In the battle between old and new media, Time Warner’s premium cable channel HBO still rakes in more money and global subscribers but television streaming service Netflix is quickly gaining ground, writes Emily Steel.
Time Warner released separate financial figures for HBO for the first time on Wednesday, prompting comparisons with Netflix which famously overtook HBO in US subscribers in November. Read more
A British tech entrepreneur has had his vision backed by a further $20.7m of US money, writes Andrew Bounds. Dan Wagner’s Powa group is developing a “revolutionary” ecommerce system that will allow customers to buy and order a product by photographing it with a smartphone.
PowaTag has attracted $96.5m in total, mainly from Boston-based fund Wellington Management, for around a quarter of the business. Read more
There was little evidence in the products at this week’s Consumer Electronics Show in Las Vegas that the PC industry is finding its way out of its funk, although latest figures on industry sales released overnight show the PC’s decline could be bottoming out.
2013 saw the worst decline in PC market history, according to the Gartner research firm, with shipments down 10 per cent on 2012 at 316m units. Read more
Here’s a much-anticipated feature from Facebook that marketers may love, if not its users.
The online social network has just announced it is beginning to test a video format for advertisers, where videos will begin playing as users scroll down to them in their news feeds. Clicking on them will turn on the sound. Read more
A bitcoin start-up has bagged fresh investment from one of Silicon Valley’s best-known venture capital firms.
Coinbase, which provides online bitcoin accounts, said on Thursday that it secured $25m in a round of fundraising that was led by Andressen Horowitz, writes FastFT. Read more
Shares in Hong Kong-traded Chinese electronics giant Haier are soaring, thanks to Alibaba.
FastFT reports that Haier said earlier Monday it had teamed up with Alibaba to develop its logistics business. Read more
As Japan strives to remain at the technological forefront, why is it that its companies are so averse to the idea of merging? Too many make the same thing yet do not get around to pooling their resources. The FT’s Special Report on Japan’s technology and innovation investigates this phenomenon, while looking at some of the latest in Japanese design, writes Peter Chapman. Read more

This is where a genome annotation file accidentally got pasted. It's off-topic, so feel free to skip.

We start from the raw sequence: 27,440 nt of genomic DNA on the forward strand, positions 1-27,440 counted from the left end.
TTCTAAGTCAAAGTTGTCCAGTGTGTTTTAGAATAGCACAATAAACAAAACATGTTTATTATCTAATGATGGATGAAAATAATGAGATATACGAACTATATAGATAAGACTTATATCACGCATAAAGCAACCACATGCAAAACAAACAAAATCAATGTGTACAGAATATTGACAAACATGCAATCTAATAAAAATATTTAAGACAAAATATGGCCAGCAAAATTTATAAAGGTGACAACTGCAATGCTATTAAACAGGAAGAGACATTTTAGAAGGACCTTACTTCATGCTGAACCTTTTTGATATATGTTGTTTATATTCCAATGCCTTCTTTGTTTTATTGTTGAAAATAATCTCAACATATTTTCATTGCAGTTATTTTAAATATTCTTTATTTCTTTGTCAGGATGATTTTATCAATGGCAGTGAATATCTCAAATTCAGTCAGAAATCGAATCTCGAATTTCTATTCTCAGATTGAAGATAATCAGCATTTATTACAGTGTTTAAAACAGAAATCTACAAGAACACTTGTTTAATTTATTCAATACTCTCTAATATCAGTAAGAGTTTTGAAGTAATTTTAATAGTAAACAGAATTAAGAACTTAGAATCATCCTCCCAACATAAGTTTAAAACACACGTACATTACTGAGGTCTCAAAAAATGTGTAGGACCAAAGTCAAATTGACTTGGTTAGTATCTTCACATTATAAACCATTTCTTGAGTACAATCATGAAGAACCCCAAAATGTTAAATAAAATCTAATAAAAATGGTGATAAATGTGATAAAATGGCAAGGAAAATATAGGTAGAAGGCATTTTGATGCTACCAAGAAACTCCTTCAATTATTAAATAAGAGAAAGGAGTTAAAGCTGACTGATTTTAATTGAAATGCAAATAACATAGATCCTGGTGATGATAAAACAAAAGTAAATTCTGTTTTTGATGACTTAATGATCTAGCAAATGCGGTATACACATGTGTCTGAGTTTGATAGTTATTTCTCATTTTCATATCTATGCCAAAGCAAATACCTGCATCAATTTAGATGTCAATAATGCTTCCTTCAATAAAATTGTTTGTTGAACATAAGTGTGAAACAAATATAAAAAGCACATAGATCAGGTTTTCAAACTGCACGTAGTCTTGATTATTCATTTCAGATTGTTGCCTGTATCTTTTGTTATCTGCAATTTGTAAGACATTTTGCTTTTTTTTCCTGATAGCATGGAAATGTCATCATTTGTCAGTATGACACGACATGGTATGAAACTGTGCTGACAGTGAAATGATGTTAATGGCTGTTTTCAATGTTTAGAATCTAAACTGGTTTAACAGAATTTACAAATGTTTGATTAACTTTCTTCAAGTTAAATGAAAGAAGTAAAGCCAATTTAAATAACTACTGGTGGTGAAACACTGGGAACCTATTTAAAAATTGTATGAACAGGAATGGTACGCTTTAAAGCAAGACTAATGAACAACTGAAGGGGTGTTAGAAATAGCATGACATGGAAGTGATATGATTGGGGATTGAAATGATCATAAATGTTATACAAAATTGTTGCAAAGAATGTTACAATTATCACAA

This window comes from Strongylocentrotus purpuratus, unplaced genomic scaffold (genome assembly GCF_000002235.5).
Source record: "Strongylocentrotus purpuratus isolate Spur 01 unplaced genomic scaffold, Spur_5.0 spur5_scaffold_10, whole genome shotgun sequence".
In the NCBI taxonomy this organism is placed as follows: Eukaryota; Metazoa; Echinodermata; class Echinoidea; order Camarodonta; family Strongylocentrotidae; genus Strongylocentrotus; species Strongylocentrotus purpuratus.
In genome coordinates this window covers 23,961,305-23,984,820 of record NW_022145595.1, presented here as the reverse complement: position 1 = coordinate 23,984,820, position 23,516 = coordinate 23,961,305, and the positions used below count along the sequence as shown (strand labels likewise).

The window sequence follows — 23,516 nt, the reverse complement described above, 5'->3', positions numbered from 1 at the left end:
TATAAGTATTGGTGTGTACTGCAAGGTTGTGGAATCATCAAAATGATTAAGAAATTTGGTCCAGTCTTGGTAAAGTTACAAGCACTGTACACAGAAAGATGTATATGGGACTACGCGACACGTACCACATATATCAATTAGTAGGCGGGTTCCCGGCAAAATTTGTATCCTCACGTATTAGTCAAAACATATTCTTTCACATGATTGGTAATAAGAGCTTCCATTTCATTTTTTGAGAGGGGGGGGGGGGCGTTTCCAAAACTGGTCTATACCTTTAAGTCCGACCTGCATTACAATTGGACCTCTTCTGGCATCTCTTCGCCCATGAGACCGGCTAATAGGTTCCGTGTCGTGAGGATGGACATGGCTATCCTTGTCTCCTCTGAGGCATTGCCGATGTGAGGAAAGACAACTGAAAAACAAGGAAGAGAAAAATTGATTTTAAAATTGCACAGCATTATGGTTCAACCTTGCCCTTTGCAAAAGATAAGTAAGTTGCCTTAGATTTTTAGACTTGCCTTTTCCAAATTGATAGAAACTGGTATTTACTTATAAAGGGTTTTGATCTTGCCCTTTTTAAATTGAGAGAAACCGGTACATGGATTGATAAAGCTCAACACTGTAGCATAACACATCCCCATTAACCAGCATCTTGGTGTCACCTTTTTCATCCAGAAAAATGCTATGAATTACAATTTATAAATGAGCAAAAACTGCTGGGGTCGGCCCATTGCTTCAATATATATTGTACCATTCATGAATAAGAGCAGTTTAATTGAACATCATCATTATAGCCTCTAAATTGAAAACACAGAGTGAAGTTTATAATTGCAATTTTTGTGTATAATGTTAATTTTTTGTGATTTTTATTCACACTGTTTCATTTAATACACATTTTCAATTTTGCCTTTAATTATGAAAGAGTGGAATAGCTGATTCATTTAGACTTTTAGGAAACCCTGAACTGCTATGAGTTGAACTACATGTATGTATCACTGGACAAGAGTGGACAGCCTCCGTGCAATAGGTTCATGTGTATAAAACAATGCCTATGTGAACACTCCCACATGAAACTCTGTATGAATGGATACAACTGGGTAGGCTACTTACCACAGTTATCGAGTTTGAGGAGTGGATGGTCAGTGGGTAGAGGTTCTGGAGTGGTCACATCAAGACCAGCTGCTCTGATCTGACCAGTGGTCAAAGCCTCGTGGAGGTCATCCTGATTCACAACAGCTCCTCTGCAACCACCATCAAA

Is there any privacy in the afterlife? In the FT this weekend, April Dembosky looks at what happens to personal data after death. Here, she adds a coda on how social media is recycled into memorials – regardless of the wishes of the deceased’s loved ones.
Of the various digital details Jennifer Kwong had to deal with after her fiancé’s death, the mass media’s trawling of social media sites was not one she expected. Read more
For the first time in eight years, almost the entire top management team at Samsung Electronics will present themselves on Wednesday before an audience of about 350 analysts and investors at Seoul’s Shilla Hotel.
The full-day event will feature addresses from eight executives, who will also take questions. Chairman Lee Kun-hee and his son, vice-chairman Jae-yong, will not be on stage – but this represents a rare opportunity for the audience to press senior figures about Samsung’s long-term strategy, writes Simon Mundy.
So what are the key questions surrounding the future of the world’s biggest technology company by sales? Read more
The inventor of the 3D printed gun has trained his sights on Bitcoin, fronting a campaign to keep the virtual currency anonymous and beyond the reach of the authorities, writes Jane Wild.
Cody Wilson’s move hits back at efforts by the Bitcoin trade body, businesses and investors who have been working with officials mainly in the US to press for acceptance of virtual currencies and hasten their integration into mainstream financial systems. Read more
The guardians of the internet have finally unlatched a few gates: four, to be precise.
On Wednesday the Internet Corporation for Assigned Names and Numbers – otherwise known as Icann, the private body that oversees the sprawling architecture of the web – announced that it was opening up four new generic top-level domain names, writes Sally Davies. Read more